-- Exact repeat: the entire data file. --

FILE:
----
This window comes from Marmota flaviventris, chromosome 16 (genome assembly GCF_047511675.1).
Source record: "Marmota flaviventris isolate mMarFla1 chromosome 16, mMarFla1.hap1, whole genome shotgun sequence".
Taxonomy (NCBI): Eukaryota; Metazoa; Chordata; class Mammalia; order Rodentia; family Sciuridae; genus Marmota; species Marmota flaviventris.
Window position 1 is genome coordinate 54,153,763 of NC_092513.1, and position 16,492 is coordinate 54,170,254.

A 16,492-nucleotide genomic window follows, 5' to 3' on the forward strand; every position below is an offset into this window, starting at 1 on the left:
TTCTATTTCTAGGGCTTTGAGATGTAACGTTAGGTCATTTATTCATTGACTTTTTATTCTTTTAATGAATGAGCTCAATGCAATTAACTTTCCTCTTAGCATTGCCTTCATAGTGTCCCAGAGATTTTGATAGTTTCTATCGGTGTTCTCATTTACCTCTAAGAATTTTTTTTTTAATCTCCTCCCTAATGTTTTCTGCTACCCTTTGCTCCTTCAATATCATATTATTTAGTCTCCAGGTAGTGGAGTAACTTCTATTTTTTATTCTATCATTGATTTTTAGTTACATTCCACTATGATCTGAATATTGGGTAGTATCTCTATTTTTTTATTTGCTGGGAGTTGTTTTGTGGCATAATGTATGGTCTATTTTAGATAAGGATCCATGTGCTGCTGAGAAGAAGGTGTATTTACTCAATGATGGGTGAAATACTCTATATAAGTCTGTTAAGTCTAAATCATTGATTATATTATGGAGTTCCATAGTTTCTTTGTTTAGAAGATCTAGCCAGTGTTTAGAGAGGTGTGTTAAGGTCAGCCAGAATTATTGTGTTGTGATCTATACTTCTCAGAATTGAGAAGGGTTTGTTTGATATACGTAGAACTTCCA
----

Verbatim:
This window comes from Marmota flaviventris, chromosome 16 (genome assembly GCF_047511675.1).
Source record: "Marmota flaviventris isolate mMarFla1 chromosome 16, mMarFla1.hap1, whole genome shotgun sequence".
Taxonomy (NCBI): Eukaryota; Metazoa; Chordata; class Mammalia; order Rodentia; family Sciuridae; genus Marmota; species Marmota flaviventris.
Window position 1 is genome coordinate 54,153,763 of NC_092513.1, and position 16,492 is coordinate 54,170,254.

A 16,492-nucleotide genomic window follows, 5' to 3' on the forward strand; every position below is an offset into this window, starting at 1 on the left:
TTCTATTTCTAGGGCTTTGAGATGTAACGTTAGGTCATTTATTCATTGACTTTTTATTCTTTTAATGAATGAGCTCAATGCAATTAACTTTCCTCTTAGCATTGCCTTCATAGTGTCCCAGAGATTTTGATAGTTTCTATCGGTGTTCTCATTTACCTCTAAGAATTTTTTTTTTAATCTCCTCCCTAATGTTTTCTGCTACCCTTTGCTCCTTCAATATCATATTATTTAGTCTCCAGGTAGTGGAGTAACTTCTATTTTTTATTCTATCATTGATTTTTAGTTACATTCCACTATGATCTGAATATTGGGTAGTATCTCTATTTTTTTATTTGCTGGGAGTTGTTTTGTGGCATAATGTATGGTCTATTTTAGATAAGGATCCATGTGCTGCTGAGAAGAAGGTGTATTTACTCAATGATGGGTGAAATACTCTATATAAGTCTGTTAAGTCTAAATCATTGATTATATTATGGAGTTCCATAGTTTCTTTGTTTAGAAGATCTAGCCAGTGTTTAGAGAGGTGTGTTAAGGTCAGCCAGAATTATTGTGTTGTGATCTATACTTCTCAGAATTGAGAAGGGTTTGTTTGATATACGTAGAACTTCCA